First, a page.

Book Review: A Well-Regulated Militia: The Founding Fathers and the Origins of Gun Control in America
David T. Hardy
affiliation not provided to SSRN
William & Mary Bill of Rights Journal, Vol. 15, p. 1237, 2007
Professor Saul Cornell's recent book, A Well-Regulated Militia, represents the latest addition to the ongoing debate over the nature of the Second Amendment and the American right to arms. Early Americans wrote of the right in light of three considerations: (1) as auxilliary to a natural right of self-defense; (2) as enabling an armed people to deter undemocratic government; and (3) as enabling the people to organize a militia system.
A Well-Regulated Militia does an excellent job of portraying the last, but fails to acknowledge the considerable body of historical evidence reflecting the first two. Framing-period references to the right as supporting defense of self are generally overlooked, and those relating to the political value of an armed populace are reconstrued in a militia-centric light.
Samuel Adams' references to Bostonians arming themselves against redcoat misdeeds is treated as a matter of militia resistance, when in fact Adams referred to self-protection against the soldiers' commission of street crimes. Of the four great early constitutional commentators, two are omitted; a third is acknowledged, but his writings on the right to arms as auxillary to self defense are not mentioned: instead his discussion of the Constitution's militia clause is substituted. The militia-centric view is described as the majority view of early American courts, when in fact it prevailed only in one decision. A key U.S. Supreme Court decision that described the right in individual terms is relegated to an end-note.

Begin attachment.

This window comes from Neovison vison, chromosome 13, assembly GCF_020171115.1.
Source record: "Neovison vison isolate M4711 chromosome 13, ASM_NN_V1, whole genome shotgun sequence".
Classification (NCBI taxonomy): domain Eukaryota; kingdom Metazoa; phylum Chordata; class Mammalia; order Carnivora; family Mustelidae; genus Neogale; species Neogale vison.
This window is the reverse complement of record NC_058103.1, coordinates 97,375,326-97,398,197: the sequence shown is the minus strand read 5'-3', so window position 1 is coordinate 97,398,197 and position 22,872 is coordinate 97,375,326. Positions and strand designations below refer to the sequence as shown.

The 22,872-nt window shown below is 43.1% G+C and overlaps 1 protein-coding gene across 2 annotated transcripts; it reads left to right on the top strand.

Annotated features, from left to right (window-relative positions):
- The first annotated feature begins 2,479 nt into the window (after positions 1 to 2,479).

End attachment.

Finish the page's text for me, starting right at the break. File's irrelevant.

A Well-Regulated Militia is, in short, an excellent explanation of why the Framers wrote that A well-regulated miltia was necessary to the security of a free state. It omits, or misreads, the reasons why they did not stop there, but added on a right of the people to keep and bear arms.
Number of Pages in PDF File: 48
Keywords: militia, arms, right to arms, Second Amendment, Fourteenth Amendment
JEL Classification: K19Accepted Paper Series
Date posted: November 28, 2006 ; Last revised: November 6, 2008
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